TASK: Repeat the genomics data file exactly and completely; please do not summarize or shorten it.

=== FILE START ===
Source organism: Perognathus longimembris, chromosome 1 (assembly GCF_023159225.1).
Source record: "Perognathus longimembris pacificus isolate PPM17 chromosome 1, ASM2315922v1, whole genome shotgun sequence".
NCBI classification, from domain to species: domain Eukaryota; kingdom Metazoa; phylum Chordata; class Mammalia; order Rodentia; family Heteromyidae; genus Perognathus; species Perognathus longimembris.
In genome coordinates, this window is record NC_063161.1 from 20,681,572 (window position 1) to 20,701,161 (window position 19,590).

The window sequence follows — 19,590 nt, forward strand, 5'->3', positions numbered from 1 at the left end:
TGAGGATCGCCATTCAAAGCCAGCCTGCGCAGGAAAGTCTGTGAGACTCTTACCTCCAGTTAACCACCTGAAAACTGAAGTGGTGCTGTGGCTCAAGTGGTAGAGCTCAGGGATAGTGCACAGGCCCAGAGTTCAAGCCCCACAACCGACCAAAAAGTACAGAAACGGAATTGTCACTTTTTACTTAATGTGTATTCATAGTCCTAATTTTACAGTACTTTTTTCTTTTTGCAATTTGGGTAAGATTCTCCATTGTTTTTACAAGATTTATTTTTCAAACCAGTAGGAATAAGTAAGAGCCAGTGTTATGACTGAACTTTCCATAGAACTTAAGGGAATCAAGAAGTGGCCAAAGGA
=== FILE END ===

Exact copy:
Source organism: Perognathus longimembris, chromosome 1 (assembly GCF_023159225.1).
Source record: "Perognathus longimembris pacificus isolate PPM17 chromosome 1, ASM2315922v1, whole genome shotgun sequence".
NCBI classification, from domain to species: domain Eukaryota; kingdom Metazoa; phylum Chordata; class Mammalia; order Rodentia; family Heteromyidae; genus Perognathus; species Perognathus longimembris.
In genome coordinates, this window is record NC_063161.1 from 20,681,572 (window position 1) to 20,701,161 (window position 19,590).

The window sequence follows — 19,590 nt, forward strand, 5'->3', positions numbered from 1 at the left end:
TGAGGATCGCCATTCAAAGCCAGCCTGCGCAGGAAAGTCTGTGAGACTCTTACCTCCAGTTAACCACCTGAAAACTGAAGTGGTGCTGTGGCTCAAGTGGTAGAGCTCAGGGATAGTGCACAGGCCCAGAGTTCAAGCCCCACAACCGACCAAAAAGTACAGAAACGGAATTGTCACTTTTTACTTAATGTGTATTCATAGTCCTAATTTTACAGTACTTTTTTCTTTTTGCAATTTGGGTAAGATTCTCCATTGTTTTTACAAGATTTATTTTTCAAACCAGTAGGAATAAGTAAGAGCCAGTGTTATGACTGAACTTTCCATAGAACTTAAGGGAATCAAGAAGTGGCCAAAGGA